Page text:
Janet Sheridan: Let’s try it again
May 24, 2018
When young, I didn't want acne, bedbugs, a driver's license or my Uncle Gus to teach me. Especially the last two. The idea of operating a deadly machine while watching for loose dogs, traffic signals, errant drivers, jaywalking pedestrians and officers of the law overwhelmed me. And, when I further imagined doing those things as I conversed with passengers, squinted at street numbers and thought, "Where the hell is Belle's Beauty Parlor?" I felt faint.
So, in ninth grade, when my father asked if I wanted to run an errand with him so I could try driving, I said, "No thanks. I'll let you know if I ever feel ready."
"Huh," Dad replied, "That's a strange notion."
I didn't want to learn to drive. Ever. Then, the mandatory Drivers Education program at Spanish Fork High School, taught by my least favorite uncle, caught up with me, and I had no choice.
After a week of memorizing the rules of the road and watching movies about gory wrecks caused by drunken, risk-taking or inattentive teen drivers, I sat in the driver's seat of a white sedan in the football field's empty parking lot, dread gnawing at my innards. Uncle Gus sat next to me, armed with an extra brake pedal and sarcasm. I hadn't liked the man since he interrupted a hopscotch game to ask if my cousins thought my height would ever catch up to my big feet.
The back seat held two farm boys who'd been driving tractors and pickups since they outgrew diapers. They'd also ridiculed the cautionary movies we'd watched, laughing about staged wrecks and ketchup used for blood. Great. Smug boys and a mean-tongued uncle would witness my fearful incompetence.
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As instructed, I adjusted the mirrors and my seat. And, when told to engage the clutch and find all four gears, I did so, despite vigorous grinding, which made the farmhands snort. Next, I had to start the car, put it in first and gently depress the gas pedal while slowly releasing the clutch until the car moved.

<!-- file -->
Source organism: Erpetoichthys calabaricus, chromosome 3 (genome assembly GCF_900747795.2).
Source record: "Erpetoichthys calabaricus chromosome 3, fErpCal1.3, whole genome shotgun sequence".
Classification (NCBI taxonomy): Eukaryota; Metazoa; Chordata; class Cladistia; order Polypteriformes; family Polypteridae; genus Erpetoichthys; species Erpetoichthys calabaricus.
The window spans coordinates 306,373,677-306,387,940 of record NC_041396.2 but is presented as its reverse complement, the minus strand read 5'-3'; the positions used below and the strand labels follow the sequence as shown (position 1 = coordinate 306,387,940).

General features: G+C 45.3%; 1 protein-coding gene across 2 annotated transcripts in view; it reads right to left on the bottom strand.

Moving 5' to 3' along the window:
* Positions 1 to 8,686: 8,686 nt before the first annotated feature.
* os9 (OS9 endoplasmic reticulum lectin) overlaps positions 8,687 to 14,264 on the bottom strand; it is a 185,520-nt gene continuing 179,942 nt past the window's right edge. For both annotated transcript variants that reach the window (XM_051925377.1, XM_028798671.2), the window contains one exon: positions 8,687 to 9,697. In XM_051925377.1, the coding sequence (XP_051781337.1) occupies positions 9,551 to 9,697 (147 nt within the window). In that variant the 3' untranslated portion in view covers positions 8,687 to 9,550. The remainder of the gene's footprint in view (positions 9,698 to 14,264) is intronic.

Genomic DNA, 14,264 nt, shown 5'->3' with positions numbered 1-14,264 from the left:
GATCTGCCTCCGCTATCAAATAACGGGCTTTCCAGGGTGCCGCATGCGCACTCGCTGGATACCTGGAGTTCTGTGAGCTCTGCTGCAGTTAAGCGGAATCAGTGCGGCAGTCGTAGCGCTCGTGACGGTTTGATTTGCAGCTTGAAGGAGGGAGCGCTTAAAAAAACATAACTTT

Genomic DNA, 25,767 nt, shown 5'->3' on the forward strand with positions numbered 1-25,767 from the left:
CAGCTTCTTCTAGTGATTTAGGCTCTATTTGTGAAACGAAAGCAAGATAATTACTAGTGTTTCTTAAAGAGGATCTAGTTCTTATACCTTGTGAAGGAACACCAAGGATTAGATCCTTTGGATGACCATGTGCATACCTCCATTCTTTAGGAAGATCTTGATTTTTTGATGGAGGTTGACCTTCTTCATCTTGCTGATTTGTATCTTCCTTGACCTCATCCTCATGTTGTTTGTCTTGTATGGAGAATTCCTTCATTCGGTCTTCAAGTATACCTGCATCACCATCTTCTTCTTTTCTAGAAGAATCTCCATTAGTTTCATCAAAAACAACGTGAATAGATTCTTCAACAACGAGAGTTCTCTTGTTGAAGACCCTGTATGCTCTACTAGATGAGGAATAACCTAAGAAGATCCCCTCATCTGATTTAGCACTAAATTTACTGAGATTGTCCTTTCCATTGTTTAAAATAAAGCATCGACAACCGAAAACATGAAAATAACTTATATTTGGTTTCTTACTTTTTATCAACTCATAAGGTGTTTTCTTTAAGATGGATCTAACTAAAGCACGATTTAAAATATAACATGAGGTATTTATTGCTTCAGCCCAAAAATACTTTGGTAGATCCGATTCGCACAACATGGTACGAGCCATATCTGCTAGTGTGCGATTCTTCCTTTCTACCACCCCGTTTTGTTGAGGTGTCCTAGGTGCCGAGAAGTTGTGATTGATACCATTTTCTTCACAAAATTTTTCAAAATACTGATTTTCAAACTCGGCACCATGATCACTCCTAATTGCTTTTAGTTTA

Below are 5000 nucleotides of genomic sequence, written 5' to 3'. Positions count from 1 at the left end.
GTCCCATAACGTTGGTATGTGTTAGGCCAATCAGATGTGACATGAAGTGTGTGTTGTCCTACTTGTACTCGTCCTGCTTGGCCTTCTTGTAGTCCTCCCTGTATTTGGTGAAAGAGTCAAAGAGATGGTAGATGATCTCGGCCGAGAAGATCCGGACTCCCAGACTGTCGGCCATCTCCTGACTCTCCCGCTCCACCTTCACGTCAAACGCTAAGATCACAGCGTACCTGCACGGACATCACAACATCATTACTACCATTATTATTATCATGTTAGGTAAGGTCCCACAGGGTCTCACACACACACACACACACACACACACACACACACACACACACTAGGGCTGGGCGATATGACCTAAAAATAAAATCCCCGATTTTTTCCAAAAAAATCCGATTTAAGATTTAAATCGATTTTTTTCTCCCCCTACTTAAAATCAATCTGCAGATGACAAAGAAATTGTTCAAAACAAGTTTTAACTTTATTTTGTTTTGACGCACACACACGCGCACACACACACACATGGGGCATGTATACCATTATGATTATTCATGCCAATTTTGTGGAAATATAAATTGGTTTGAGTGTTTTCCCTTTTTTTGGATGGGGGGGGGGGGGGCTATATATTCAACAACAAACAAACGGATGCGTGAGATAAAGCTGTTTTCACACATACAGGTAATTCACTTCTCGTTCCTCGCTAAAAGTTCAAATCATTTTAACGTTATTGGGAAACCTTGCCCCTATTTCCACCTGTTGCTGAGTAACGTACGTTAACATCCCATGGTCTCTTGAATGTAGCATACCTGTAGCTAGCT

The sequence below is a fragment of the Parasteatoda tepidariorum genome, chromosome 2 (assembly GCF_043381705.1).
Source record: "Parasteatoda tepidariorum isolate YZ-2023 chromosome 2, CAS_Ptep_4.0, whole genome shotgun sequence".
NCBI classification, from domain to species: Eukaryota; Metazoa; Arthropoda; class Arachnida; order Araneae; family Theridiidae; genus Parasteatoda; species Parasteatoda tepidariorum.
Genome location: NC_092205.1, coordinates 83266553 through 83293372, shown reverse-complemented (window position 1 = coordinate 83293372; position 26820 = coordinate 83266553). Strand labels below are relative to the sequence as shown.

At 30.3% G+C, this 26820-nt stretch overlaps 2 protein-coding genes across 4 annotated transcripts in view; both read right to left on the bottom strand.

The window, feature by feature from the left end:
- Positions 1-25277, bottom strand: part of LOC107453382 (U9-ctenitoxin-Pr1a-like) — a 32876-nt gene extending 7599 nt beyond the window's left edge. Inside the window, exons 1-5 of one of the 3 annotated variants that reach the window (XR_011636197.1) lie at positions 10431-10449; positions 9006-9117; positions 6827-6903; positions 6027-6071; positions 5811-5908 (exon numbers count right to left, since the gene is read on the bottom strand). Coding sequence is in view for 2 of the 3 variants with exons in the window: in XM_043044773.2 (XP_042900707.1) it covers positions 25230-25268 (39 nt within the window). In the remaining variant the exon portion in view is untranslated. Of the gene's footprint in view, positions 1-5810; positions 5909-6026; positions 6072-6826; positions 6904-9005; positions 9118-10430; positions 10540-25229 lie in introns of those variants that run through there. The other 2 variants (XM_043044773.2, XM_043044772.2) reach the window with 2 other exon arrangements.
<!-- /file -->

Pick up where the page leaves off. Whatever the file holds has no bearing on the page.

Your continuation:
Starting the car, I accidentally gunned the engine to a whining pitch that sent the hysterical hayseeds into hoots of laughter. So, hoping to forestall unkind comments from my uncle, I quickly popped the clutch, sending the car into an animated bunny hop and increasing the revelry in the back seat.
"Try again, Janet, but release the clutch more slowly," came from my right. I did, and the car rolled forward, allowing me to sedately complete a series of prescribed circles and turns in the parking lot. When I finished, Uncle Gus silenced my jeering section: "You did those really well, Janet. You have a good sense for handling a car. Now put it in reverse and back up, using the rear-view mirror only, until I tell you to stop."
I found reverse easily and released the clutch smoothly, but, excited by the unexpected praise, I lead-footed the gas. Abruptly, we shot backward, fast and true, a ballistic missile aimed at the chain-link fence surrounding the football field. Body frozen, eyes obediently glued to the rearview mirror, I watched practicing coaches, football players and cheerleaders run for their lives.
A not unpleasant sight.
Bam! Uncle Gus slammed his brake. We stopped in a squeal of tires and the thudding of the country bumpkins' bodies against the front seat. The runners on the field stopped and turned to stare, and Uncle Gus calmly said, "You kept your eyes on the mirror and the wheels straight, but pull up and let's try it one more time, taking it easy on the gas pedal."
While the watchers gawked and the yokels yukked, I re-thought my long-simmered resentment of Uncle Gus. He was a good teacher; with his help, I could overcome my fear and learn to drive.
I turned to my uncle and smiled.
Sheridan's book, "A Seasoned Life Lived in Small Towns," is available in Craig at Downtown Books and Steamboat Springs at Off the Beaten Path Bookstore. She also blogs at auntbeulah.com on the first and 15th of every month.